Texas Court Records
This entry was originally written by Wendy Bebout Elliott, Ph.D. FUGA for Red Book: American State, County, and Town Sources.
Court names and jurisdictions in Texas changed over time. The history of Texas court records with dates and jurisdictions is more thoroughly outlined in the Kennedy and Kennedy, Genealogical Records in Texas (see Background Sources for Texas). Although English common law is the basis for the court system in Texas, modifications are allowed as dictated by the situation. These were usually changes based upon Spanish law, which proved beneficial to settlers.
From 1836 through 1891 the highest court—the state’s supreme court—heard only appellate cases and functioned as a circuit court, holding hearings in Austin, Galveston, and Tyler for three-month sessions, annually. State supreme court records from 1838 to 1940, including litigants’ records in appellate civil and criminal cases, are housed in the Archives Division of the Texas State Library.
In 1891 the court of criminal appeals was established to hear criminal cases, thereby reducing the caseload of the state supreme court to hear only appeals of civil disputes. The Supreme Court Record Group, held in the Archives Division of the Texas State Library, contains approximately 4,500 cases. Unfortunately, a large number of files for 1840–53 are lost. Records available include case files, dockets, minute books, and opinions. Published opinions are available for all years except 1844–45. It is best to check the published records available at the archives division covering the periods 1840–44 and 1846–1963 with a direct (plaintiff) and reverse (defendant) card index to the case file numbers for the period 1836 to 1893. For phone or correspondence requests, the archives’ staff will check the card index and case file if the case file number is referenced in the card index or can be furnished. Some original records are too fragile to be copied.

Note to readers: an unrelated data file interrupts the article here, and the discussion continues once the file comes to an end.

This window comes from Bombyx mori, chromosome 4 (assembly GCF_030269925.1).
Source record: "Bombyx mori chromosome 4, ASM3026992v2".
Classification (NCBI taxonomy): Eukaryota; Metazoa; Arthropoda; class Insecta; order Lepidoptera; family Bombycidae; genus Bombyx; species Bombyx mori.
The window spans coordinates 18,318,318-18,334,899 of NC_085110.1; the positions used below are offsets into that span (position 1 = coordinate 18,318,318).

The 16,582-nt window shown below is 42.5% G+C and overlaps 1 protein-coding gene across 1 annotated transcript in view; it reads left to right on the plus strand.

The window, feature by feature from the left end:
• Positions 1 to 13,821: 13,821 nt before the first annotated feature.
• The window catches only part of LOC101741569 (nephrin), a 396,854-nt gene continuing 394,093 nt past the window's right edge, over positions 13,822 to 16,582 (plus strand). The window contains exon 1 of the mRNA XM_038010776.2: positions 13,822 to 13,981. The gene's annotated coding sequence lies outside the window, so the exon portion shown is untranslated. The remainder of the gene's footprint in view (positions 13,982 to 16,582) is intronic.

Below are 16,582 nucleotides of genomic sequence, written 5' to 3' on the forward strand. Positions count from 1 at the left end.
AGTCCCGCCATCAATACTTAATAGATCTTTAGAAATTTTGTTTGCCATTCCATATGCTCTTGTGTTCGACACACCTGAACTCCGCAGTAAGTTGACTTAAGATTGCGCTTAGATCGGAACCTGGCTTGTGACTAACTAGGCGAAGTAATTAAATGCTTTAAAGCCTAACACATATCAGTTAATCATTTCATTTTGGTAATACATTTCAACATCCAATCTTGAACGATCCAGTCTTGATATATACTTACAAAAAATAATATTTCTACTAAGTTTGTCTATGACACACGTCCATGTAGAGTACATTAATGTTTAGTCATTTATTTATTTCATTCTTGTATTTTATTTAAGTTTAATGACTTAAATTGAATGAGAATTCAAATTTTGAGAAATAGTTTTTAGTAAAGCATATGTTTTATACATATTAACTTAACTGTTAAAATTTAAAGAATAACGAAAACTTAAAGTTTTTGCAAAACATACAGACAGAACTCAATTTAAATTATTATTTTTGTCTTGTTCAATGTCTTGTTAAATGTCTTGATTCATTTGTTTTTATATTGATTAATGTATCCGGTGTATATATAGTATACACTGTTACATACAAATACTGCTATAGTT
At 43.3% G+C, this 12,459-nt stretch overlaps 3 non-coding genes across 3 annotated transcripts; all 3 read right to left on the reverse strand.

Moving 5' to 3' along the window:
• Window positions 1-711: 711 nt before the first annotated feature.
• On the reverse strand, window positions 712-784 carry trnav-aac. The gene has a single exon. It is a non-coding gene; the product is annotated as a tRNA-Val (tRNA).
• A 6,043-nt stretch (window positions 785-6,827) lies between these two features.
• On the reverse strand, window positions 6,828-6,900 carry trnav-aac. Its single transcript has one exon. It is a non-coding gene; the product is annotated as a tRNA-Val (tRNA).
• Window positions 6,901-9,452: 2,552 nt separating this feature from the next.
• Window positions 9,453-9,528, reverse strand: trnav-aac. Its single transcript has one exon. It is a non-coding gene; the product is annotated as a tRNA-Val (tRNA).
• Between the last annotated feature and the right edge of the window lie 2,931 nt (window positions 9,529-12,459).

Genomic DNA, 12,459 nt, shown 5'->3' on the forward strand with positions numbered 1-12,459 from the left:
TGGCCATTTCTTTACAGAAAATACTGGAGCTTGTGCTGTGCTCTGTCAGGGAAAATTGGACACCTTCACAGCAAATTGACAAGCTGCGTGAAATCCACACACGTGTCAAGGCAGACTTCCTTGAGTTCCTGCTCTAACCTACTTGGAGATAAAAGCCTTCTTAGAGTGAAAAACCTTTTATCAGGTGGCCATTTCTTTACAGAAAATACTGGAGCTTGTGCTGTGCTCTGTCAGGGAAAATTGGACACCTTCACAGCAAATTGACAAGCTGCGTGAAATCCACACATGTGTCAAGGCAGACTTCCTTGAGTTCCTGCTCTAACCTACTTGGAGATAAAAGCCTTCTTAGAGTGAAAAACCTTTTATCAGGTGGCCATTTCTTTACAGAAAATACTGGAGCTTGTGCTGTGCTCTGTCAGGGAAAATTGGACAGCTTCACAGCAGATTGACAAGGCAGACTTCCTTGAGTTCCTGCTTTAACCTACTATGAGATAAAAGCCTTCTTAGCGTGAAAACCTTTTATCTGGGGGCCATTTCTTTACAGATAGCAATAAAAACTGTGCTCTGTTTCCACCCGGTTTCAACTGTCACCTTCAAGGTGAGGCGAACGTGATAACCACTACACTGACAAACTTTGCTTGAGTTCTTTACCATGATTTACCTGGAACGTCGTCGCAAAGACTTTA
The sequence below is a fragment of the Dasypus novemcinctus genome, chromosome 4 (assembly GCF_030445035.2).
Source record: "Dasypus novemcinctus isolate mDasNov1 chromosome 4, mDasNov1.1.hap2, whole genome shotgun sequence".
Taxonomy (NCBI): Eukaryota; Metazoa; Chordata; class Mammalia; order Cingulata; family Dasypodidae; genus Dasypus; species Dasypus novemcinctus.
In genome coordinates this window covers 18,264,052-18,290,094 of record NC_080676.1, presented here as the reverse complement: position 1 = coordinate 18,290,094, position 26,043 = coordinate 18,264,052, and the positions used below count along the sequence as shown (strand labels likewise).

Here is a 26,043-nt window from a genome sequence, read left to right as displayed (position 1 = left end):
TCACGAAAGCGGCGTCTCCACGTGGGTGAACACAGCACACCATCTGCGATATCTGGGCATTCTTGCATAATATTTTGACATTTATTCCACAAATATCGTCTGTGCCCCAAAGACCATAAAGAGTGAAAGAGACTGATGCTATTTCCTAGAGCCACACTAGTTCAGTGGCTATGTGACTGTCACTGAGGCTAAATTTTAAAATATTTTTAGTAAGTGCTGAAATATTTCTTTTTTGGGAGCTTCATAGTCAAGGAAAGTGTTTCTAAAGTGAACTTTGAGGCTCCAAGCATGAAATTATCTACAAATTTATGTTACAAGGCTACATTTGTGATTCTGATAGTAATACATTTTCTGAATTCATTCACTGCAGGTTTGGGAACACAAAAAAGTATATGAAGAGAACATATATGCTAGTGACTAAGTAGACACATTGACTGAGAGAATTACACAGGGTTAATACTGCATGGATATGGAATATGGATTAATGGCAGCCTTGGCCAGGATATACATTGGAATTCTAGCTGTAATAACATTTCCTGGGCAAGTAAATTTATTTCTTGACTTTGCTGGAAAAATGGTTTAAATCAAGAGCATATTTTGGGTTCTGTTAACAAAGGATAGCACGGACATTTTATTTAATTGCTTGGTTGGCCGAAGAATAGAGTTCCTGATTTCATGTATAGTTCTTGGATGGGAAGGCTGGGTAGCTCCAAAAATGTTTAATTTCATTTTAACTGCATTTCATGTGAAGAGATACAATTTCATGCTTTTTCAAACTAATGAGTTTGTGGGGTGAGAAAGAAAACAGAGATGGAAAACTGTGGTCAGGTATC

The county commissioners court conducts the daily business for each county, among other duties, setting tax rates and county budgets for such categories as schools, roads, and the poor. The county clerk serves as recorder and clerk to the commissioners court and the county court. A large number of records about the daily lives of county residents are kept, as a result, by the county clerk. In counties with less than 8,000 population, one recorder/clerk may serve both county and district courts.
County courts operated from 1836 but were abolished, temporarily, in 1869. Their jurisdiction was transferred to district courts until 1876 when county courts were reinstated. The Chief Justice of each County, being the local supreme civil authority, was responsible to provide rulings/decisions on all manner of cases up to the end of the Civil War. After the Civil War, County courts were restricted by the Federally imposed State Government to hear and rule on most misdemeanor, civil, probate, and guardianship cases, all recorded by the county clerk, along with other instruments such as cattle brands, deeds, and marriage licenses. Naturalization records are found, prior to 1906, in county court records (see Special Focus Categories—Naturalizations).
District courts, one for each county, are the principal trial courts in Texas and serve as the court of appeal in probate matters (from county court) and for the commissioners court. District courts have original jurisdiction for felonies, divorce, land title, name changes, and after 1931, for adoptions. In the 1890s separate divorce minutes appeared. After 1906 the district court continued to handle naturalization matters (see Special Focus Categories—Naturalizations).
Justice of the peace courts, often called “poor man’s court,” were established in 1845. They handle civil and criminal matters under $200 and issue warrants and writs. In towns of 2,500 or less, these courts act as registrar of vital statistics.
As a result of the destruction of records in the adjutant general’s office when it burned in 1855, a court of claims was established from 1856 to 1861 to hear cases against the republic and state for claims of money or land. Approximately two-thirds of the applicants’ cases were denied. The old and new “dockets” list applications. Court-approved records relating to nearly 4,500 headright certificates, over 2,000 bounty warrants, more than 650 donation certificates, almost 500 scrip certificates, and rejected claims are deposited in the GLO (see Texas Land Records). Access to county court addresses can be found at Texas Law Organizations Resource Center website www.txlaw.org/clerks.html.